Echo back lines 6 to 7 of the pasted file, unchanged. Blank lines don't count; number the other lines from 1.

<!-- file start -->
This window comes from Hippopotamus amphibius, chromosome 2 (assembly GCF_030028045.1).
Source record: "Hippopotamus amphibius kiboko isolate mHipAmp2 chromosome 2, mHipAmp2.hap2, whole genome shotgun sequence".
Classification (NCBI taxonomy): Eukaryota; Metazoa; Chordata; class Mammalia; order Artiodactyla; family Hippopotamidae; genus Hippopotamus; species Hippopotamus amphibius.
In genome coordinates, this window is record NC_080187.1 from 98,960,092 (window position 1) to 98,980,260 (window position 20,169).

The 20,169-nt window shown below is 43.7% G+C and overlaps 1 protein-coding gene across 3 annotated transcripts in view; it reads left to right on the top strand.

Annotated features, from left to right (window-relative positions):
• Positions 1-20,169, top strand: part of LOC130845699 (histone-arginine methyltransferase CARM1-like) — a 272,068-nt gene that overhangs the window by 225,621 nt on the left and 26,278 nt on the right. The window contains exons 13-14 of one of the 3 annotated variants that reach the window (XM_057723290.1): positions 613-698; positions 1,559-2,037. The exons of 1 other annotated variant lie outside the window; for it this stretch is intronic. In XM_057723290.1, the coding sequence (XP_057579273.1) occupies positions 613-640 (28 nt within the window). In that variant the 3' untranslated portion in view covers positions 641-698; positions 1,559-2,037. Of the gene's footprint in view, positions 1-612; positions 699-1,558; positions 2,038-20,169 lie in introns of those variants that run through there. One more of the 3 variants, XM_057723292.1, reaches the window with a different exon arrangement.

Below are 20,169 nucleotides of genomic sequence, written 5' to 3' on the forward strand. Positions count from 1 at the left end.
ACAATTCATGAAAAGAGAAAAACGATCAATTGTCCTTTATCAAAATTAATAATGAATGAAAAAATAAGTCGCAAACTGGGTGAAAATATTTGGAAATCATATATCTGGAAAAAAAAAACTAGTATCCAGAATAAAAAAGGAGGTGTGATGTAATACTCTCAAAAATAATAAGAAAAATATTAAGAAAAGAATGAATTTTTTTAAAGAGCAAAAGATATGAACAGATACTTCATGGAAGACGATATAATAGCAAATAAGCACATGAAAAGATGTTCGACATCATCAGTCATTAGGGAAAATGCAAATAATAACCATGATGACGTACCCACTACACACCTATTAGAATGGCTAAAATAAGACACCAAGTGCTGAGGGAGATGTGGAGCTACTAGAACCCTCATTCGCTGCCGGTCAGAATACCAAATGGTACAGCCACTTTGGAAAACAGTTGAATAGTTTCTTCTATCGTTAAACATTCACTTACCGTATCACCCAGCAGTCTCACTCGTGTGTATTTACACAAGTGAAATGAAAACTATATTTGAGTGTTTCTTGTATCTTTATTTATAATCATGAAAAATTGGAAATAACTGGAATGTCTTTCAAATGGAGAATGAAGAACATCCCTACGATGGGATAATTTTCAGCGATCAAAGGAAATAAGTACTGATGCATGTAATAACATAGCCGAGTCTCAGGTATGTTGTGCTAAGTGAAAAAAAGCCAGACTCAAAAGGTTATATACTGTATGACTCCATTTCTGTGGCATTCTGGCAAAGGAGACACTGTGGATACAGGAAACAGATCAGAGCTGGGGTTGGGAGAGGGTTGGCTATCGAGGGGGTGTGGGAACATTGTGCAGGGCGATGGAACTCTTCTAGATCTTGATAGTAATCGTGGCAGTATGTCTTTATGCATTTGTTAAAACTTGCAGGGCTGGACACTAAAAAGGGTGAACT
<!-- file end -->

Annotated features, from left to right (window-relative positions):
• Positions 1-20,169, top strand: part of LOC130845699 (histone-arginine methyltransferase CARM1-like) — a 272,068-nt gene that overhangs the window by 225,621 nt on the left and 26,278 nt on the right. The window contains exons 13-14 of one of the 3 annotated variants that reach the window (XM_057723290.1): positions 613-698; positions 1,559-2,037. The exons of 1 other annotated variant lie outside the window; for it this stretch is intronic. In XM_057723290.1, the coding sequence (XP_057579273.1) occupies positions 613-640 (28 nt within the window). In that variant the 3' untranslated portion in view covers positions 641-698; positions 1,559-2,037. Of the gene's footprint in view, positions 1-612; positions 699-1,558; positions 2,038-20,169 lie in introns of those variants that run through there. One more of the 3 variants, XM_057723292.1, reaches the window with a different exon arrangement.